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What Does The Future Look Like For Oil & Gas?
Irina Slav

Predicting how an industry will look 20 or more years from now is always a challenge. There are always unforeseen factors that have potential powers of disruption that could throw any forecast out the window, and that’s why long-term forecasts tend to be generally vague. Unless they’re about oil and gas.

When it comes to oil and gas, there are two schools of long-term forecasting thought, and these two schools are at odds with each other. One school—the transition school—argues that the electrification of transport and the transformation of electricity generation will ultimately lead to the demise of oil and gas as commodities underpinning the global economy.

The other school—the fossil fuels are forever school—argues that the current approach to the electrification of transport and the transformation of energy generation could never work the way they are intended to work because of the laws of physics. And because of that, oil and gas still have decades of demand in them.

Transport has been electrifying quite fast over the past couple of years, overwhelmingly in the passenger car segment, with EVs coming to account for increasingly solid portions of total car sales in certain places such as the UK, the EU, and California. What this hasn’t done, however, is affect the demand for oil.

Demand for oil, in fact, has been on a steady rise for decades, despite temporary dips like the one we saw in 2020 during the pandemic lockdowns. That year, BP predicted that oil demand would never return to 2019 levels. It assumed that oil demand had peaked. And it was wrong. Related: Guyana To Pump 1.2 Million Barrels Of Oil Per Day By 2027

This year, according to the International Energy Agency, global oil demand is set to hit a record high of almost 102 million barrels daily. That’s despite all the EV sales and the massive buildout of non-fossil fuel electricity generation capacity. 

The IEA doesn’t often do long-term forecasts, but when it does, they are in sync with BP’s forecasts: the energy transition should reduce demand for oil and gas substantially. No one knows if it actually will, but it should, goes the IEA’s tune.

Other forecasters are bolder, phrasing their forecasts as a certainty. BloombergNEF is one of them. The firm regularly forecasts a bright future for EVs and provides the data to support it. So do other forecasting entities that see the transition away from fossil fuels as the only future for humanity.

The oil and gas industry, on the other hand, has a different view. This view is naturally informed by the industry’s business, but this does not mean it has no grounding in reality, again because of that industry’s business.

The industry—and OPEC—tend to focus on the world’s demand for energy rather than clean energy specifically. Their argument can be summed up simply as follows: most people need energy. They need it at all times and it is their first priority that they receive this energy. Where it comes from and how clean it is, is a secondary concern for the majority of the world’s population.

Whatever objections one has to the oil and gas industry, it would be difficult to oppose this argument simply because it reflects actual, material reality. Exxon, for instance, in its recent long-term energy outlook, said that it expected global energy demand to rise by 15 percent between now and 2050.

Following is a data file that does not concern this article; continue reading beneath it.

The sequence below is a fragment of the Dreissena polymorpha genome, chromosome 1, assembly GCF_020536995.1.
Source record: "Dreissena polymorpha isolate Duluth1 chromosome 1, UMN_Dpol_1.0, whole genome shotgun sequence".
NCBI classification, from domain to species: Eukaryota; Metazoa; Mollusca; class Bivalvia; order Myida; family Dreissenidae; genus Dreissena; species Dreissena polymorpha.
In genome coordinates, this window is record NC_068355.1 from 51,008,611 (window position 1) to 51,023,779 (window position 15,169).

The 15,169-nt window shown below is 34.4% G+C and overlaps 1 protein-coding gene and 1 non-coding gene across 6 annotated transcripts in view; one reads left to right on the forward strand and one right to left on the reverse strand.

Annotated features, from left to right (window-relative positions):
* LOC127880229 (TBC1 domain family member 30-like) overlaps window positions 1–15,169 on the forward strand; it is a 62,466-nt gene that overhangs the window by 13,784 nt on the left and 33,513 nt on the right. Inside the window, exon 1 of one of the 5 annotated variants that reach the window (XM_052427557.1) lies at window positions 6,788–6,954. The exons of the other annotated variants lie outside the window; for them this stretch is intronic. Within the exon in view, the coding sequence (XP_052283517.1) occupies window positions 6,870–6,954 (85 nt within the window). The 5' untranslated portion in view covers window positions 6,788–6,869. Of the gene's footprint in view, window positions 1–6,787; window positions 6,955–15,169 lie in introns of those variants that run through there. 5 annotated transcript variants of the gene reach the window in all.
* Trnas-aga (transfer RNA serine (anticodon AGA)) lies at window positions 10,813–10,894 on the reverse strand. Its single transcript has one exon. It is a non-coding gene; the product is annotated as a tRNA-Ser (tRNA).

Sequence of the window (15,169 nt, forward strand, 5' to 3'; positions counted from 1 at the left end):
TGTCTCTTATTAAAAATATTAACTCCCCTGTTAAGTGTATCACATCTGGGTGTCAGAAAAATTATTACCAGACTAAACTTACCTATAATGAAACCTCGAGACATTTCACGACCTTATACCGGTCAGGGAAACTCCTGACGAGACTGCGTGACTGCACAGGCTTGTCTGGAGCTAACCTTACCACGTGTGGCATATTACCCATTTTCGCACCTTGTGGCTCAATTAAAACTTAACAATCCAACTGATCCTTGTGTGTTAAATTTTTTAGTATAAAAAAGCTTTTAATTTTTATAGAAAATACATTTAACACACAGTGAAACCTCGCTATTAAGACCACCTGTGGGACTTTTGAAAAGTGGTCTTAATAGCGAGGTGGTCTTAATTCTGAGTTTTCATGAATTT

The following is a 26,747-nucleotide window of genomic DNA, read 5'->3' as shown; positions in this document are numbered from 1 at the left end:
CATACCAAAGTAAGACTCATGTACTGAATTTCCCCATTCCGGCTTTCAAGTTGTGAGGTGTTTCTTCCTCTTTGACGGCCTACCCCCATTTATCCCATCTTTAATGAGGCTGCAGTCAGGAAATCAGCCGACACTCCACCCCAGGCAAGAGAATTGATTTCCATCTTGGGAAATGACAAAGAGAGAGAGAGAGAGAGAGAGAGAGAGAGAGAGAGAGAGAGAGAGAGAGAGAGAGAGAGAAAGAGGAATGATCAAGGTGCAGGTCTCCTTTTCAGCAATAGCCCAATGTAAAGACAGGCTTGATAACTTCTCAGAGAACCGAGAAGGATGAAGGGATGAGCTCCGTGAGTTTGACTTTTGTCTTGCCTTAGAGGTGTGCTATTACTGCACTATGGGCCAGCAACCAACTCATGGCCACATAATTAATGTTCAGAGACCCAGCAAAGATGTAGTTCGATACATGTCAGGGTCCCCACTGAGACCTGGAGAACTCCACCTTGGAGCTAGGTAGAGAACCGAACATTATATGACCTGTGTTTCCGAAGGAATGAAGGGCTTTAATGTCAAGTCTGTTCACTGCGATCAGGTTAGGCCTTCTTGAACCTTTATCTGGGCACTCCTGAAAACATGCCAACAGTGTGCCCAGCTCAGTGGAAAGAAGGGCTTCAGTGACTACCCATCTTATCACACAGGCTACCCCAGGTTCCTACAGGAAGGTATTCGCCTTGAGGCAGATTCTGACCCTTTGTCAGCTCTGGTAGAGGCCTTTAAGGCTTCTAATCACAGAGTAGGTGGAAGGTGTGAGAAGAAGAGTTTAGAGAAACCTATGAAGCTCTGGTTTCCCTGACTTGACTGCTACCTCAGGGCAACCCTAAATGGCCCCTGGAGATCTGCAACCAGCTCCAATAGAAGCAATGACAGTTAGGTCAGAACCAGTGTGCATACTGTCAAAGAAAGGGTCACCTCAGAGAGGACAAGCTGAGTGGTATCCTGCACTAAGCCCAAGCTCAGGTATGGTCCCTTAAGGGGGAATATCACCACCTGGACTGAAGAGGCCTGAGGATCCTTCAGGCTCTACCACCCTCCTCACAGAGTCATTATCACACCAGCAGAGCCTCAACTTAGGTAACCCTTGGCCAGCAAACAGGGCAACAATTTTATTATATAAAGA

Noting that developed countries will improve the efficiency of their energy use over the next couple of decades, Exxon went on to note that “developing countries, which represent 80% of the world’s population, will use more energy as they pursue better living standards.”

Like BP, which expects oil and gas to fall sharply by 2050, Exxon also sees the share of these fossil fuels declining substantially by that year, driven out by the momentum of the transition. However, these forecasts are heavily conditional on one thing: the transition working out as planned. And it is already not working out as planned.

Developing countries may be building some wind and solar capacity, but their main bet remains on fossil fuels, including coal. China, the poster child of wind and solar with its massive capacity, is building coal power plants galore while Europe and the U.S. shut down theirs. And for all the trillions invested in renewable energy capacity—$1 trillion in 2022 alone—the share of oil and gas in the global energy mix has only moved down by a couple of percentage points, if that.

Meanwhile, people like Aramco’s chief executive are warning that not enough is being invested in future oil and gas supply. In other words, we might begin to run out of oil and gas supply before demand begins to go down. 

From a certain perspective, this would only facilitate the transition away from fossil fuels because with limited supply, these would become less affordable. The problem is that alternatives are also becoming less affordable because of the limited supply of raw material inputs.

The ultimate question for our future might well be what’s less expensive. Some believe they know the answer, and it’s “wind and solar”. Others, with some knowledge of the mining industry and geopolitics, would beg to differ. Only time will tell who’s right.

By Irina Slav for





Irina is a writer for the U.S.-based Divergente LLC consulting firm with over a decade of experience writing on the oil and gas industry.

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